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'After Hastings' review

Christian

Well-known member
@SpanishSpy You mentioned that, unlike other novels that focus on high authorities, this one doesn't just accept power as it is, but actually takes a look and interrogates it, questioning it and examining it in close proximity. How exactly does the book do that? What are some specific scenes that make it seem like they are doing that?

Secondly, would you mind giving any specific examples of how he makes it clear just how vicious medieval combat is? I don't watch much medieval fiction, but most I've read also make it clear that combat at the time was quite dir

I don't think I can get this book, so I'll just ask for details.
 

Alexander Rooksmoor

Well-known member
Very interesting. I have, as yet, not decided how I feel about AH novels stemming from or, at least as suggested here, influenced by the style of, online discussions. I know some readers feel that they are more legitimate because they have somehow been 'tested' in an open forum rather than the author being left with (almost) all the power to decide the direction that they take.

I have long been interested in a what if? around the Battle of Hastings (and indeed the Battle of Stamford Bridge) and often think of The Time Meddler (1965) from the 'Doctor Who' series. I do think there is much capacity for looking into alternatives in the early medieval period especially with England but elsewhere too. While it might be a challenge, I would love to see one showing modern day England/Britain without having had a Norman Invasion and how different English vocabulary and pronunciation would be as a result.

Coming in at a tangent here, but has anyone on here read the 1066 Turned Upside Down collection?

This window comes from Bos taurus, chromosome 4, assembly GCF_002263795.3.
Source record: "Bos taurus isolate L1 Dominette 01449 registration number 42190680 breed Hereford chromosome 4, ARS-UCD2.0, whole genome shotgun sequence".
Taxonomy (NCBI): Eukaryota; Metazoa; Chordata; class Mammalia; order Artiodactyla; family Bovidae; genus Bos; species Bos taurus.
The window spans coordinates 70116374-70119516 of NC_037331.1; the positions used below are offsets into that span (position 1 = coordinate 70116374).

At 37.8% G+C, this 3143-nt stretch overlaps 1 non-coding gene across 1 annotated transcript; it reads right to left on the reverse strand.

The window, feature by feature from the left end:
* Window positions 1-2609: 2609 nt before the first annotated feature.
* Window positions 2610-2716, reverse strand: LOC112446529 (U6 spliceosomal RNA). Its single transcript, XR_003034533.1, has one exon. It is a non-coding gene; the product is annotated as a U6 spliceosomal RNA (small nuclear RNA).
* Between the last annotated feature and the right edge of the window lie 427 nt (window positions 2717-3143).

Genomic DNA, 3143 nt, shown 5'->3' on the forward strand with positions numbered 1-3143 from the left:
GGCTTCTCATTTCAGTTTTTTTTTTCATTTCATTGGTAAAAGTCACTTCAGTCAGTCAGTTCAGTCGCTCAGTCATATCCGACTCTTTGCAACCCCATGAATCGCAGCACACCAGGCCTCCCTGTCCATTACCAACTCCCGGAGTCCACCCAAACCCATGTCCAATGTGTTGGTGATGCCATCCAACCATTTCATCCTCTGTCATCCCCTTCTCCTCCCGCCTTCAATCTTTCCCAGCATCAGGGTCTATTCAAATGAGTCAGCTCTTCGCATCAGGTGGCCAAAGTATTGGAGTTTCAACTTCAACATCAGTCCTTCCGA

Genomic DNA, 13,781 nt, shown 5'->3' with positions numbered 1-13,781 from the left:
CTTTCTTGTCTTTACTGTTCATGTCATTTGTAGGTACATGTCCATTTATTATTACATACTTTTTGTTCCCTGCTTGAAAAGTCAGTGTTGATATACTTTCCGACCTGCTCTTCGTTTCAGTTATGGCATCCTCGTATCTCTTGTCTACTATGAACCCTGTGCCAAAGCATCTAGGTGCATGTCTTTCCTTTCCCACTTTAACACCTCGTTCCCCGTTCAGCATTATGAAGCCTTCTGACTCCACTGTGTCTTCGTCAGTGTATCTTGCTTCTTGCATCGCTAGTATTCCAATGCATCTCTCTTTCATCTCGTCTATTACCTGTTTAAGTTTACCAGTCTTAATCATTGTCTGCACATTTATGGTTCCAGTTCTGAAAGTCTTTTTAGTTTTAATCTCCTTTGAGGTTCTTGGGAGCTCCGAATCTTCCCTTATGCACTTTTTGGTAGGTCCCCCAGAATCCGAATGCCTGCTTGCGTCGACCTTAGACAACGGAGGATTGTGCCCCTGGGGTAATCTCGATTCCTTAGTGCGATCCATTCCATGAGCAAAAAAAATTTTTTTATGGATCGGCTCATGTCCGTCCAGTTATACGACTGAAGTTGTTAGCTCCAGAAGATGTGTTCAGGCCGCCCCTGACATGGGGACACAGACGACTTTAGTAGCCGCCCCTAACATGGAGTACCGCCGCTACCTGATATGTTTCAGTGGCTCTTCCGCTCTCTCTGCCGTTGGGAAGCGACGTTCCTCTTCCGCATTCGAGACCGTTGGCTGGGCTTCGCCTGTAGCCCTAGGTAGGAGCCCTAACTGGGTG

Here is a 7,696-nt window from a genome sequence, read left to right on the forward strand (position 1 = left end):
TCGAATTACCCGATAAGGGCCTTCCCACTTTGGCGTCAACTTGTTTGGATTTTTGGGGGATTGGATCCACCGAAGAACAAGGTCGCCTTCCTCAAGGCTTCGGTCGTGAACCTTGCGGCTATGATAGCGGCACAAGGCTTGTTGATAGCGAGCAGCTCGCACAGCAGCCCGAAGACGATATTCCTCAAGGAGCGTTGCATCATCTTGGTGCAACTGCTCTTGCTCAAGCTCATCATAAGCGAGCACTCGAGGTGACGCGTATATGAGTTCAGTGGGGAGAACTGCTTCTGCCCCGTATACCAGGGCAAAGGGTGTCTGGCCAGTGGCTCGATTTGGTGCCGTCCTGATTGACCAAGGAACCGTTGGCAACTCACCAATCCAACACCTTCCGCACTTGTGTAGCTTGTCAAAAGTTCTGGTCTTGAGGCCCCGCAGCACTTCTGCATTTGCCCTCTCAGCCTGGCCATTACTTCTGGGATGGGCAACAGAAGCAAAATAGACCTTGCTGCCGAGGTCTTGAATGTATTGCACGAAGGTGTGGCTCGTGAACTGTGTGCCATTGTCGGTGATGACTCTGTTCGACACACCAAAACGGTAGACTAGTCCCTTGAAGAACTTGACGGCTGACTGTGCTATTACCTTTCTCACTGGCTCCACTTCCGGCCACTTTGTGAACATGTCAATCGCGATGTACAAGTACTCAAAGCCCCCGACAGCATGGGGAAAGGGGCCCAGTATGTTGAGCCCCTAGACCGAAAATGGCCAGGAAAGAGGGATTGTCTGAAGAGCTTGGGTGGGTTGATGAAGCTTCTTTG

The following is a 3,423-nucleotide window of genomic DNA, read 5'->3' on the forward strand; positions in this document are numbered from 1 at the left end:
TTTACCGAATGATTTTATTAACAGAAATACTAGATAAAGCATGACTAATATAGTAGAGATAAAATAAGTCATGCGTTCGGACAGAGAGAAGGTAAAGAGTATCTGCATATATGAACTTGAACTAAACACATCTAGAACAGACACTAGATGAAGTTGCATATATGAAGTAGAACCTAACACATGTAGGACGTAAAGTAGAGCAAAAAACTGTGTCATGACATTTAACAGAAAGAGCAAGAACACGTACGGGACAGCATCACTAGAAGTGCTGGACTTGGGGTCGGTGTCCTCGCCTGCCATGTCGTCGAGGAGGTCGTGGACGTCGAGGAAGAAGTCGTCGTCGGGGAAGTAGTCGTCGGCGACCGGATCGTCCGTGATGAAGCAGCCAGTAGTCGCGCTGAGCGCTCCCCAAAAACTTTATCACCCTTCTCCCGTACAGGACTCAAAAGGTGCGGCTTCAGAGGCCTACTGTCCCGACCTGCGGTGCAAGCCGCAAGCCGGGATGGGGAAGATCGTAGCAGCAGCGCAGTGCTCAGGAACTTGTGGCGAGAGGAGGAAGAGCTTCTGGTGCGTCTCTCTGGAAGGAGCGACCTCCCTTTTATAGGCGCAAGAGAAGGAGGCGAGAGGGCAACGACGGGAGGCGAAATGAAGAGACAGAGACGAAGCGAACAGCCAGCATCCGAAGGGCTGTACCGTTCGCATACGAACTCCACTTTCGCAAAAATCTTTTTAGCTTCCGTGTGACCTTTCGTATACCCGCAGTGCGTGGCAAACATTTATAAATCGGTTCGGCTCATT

Hendryk

Nothing ever ends
Published by SLP
Location
France
I do think there is much capacity for looking into alternatives in the early medieval period especially with England but elsewhere too.
That's what I was hoping that Harrison's The Hammer and the Cross would be when I started reading it, but the intervention of supernatural forces spoiled the story for me.
 

SpanishSpy

Well-known member
Published by SLP
@SpanishSpy You mentioned that, unlike other novels that focus on high authorities, this one doesn't just accept power as it is, but actually takes a look and interrogates it, questioning it and examining it in close proximity. How exactly does the book do that? What are some specific scenes that make it seem like they are doing that?

Secondly, would you mind giving any specific examples of how he makes it clear just how vicious medieval combat is? I don't watch much medieval fiction, but most I've read also make it clear that combat at the time was quite dir

I don't think I can get this book, so I'll just ask for details.
It comes from how Harold is never assumed to simply be the king; his position is threatened within or without constantly. A great many AH stories accept power as this unchanging thing and don't really ask what it takes to maintain it. There are many, many scenes that emphasize this.

And re: combat - one of the most vivid scenes is a character walking through a river filled with corpses.
 

Alexander Rooksmoor

Well-known member
One point is, even if Harold had seen off the Norwegians and the Normans, there was the Ætheling, Edgar, who had been elected by the Witenagemot but not crowned. Thus, there was potential for a civil war over the claims, still. Edgar was only 14 or so in 1066, but when he reached manhood this may have been a challenge for Harold. Sorry, I think now I am straying into points of divergence territory rather than a response to the article.
 

SpanishSpy

Well-known member
Published by SLP
If Robert Cowley's What If II, the hypothesis of a Norman defeat at Hastings is explored by Cecelia Holland, and her conclusion is that a surviving Saxon England would remain part of the greater Norse cultural sphere. Does Silver explore that possibility?